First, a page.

Dotted throughout the district are quite a number of period houses and buildings. Next to the rural splendour of the countryside these buildings are a testament to the artistic ambition of man and reflect the diverse and often eclectic taste of man through the centuries.
Best remembered in the district for their architectural endeavours are the three Thomas's: Thomas Duff, Thomas Cooley and Thomas Hopper.
THOMAS DUFF (1792-1848)
Architect of Markethill Courthouse.
A native of Newry, Duff is better remembered for his ecclesiastical designs than for his secular works. Duff favoured the Tudor Gothic style of architecture and is credited with having designed the spectacular Catholic Cathedral at Newry. He also drew up the original plans for the Catholic Cathedral at Armagh but following his death his plans were altered beyond recognition by JJ McCarthy. In the secular realm, Duff designed two very similar courthouses at Newry and Markethill.THOMAS COOLEY (c.1740-1784)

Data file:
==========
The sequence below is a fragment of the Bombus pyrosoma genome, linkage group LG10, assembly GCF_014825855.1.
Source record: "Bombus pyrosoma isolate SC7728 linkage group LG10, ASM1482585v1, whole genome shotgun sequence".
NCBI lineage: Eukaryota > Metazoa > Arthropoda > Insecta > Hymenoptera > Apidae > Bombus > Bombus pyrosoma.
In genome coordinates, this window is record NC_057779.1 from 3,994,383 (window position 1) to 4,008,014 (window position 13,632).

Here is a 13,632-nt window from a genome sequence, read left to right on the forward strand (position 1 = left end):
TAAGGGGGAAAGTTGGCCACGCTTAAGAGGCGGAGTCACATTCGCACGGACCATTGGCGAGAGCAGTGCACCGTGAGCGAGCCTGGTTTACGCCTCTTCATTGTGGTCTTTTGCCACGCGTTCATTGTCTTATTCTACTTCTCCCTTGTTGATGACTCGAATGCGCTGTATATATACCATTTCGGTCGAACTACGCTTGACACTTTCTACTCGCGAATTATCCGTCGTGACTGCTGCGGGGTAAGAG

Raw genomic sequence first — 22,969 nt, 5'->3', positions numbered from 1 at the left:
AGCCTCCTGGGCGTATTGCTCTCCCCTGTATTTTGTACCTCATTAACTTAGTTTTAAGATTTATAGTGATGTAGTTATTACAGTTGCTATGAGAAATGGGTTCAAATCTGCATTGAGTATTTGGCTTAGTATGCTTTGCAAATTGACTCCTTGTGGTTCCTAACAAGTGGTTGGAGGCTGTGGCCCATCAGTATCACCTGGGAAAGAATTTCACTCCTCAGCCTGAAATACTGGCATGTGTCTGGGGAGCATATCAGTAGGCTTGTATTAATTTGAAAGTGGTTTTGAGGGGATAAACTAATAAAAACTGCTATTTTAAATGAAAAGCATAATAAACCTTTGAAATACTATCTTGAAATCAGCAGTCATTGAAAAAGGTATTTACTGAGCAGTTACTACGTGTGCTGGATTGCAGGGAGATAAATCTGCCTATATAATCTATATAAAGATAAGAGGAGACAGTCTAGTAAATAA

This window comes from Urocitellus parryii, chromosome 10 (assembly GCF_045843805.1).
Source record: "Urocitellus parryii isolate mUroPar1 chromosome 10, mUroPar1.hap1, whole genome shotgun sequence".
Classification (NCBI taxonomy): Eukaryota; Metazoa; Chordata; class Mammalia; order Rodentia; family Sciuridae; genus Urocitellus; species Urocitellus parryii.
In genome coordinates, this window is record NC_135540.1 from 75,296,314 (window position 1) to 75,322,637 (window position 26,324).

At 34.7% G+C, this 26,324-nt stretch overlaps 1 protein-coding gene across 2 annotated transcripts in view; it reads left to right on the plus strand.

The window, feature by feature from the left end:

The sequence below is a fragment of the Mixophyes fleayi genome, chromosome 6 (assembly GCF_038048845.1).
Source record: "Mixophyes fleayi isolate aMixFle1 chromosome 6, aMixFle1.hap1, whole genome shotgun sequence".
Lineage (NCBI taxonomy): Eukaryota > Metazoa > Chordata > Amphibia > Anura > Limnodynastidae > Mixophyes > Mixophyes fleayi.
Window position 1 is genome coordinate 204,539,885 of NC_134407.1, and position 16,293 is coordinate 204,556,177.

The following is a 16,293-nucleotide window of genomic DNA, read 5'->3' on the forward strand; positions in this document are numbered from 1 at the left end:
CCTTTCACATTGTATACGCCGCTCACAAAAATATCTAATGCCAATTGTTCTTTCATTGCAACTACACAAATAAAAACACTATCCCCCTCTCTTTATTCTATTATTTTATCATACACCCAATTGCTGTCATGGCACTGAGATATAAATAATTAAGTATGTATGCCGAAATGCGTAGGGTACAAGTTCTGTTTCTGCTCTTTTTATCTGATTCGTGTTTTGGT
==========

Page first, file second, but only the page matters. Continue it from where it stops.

Architect of St.John's Church of Ireland, Lisnadill.
Thomas Cooley was born in England and served his apprenticeship in London. He came to Ireland after winning a competition to design the Royal exchange in Dublin.
Thomas Cooley and Richard Robinson are names synonymous with the city and district of Armagh. With Archbishop Robinson providing the financial resources Cooley designed and oversaw the building of the Archiepiscopal Palace, Public Library and Royal School. Like Duff, Cooley also operated within the ecclesiastical realm. A prolific architect, he provided Archbishop Robinson with a pattern book of designs, allowing Robinson to choose a church for a site. A common feature of all Cooley-Robinson churches is that they are built on hills.THOMAS HOPPER (1776-1856)
Architect of Gosford Castle.
A leading London architect of the early nineteenth century, Hopper was something of an eclectic designer, mixing styles and period with reckless abandon. His style was premised on the belief that an architect should be proficient with all styles but favour none. In saying that, it is true that Hopper's two most famous works are his Norman revival castles at Penrhyn and Gosford.
Some way into the construction of Gosford Castle Hopper crossed words with Lord Gosford and wrote:
"I have always felt a sorrow that I ever went to Ireland. I now consider it a misfortune..." Hopper died in August 1856 never having seen his Castle at Gosford completed.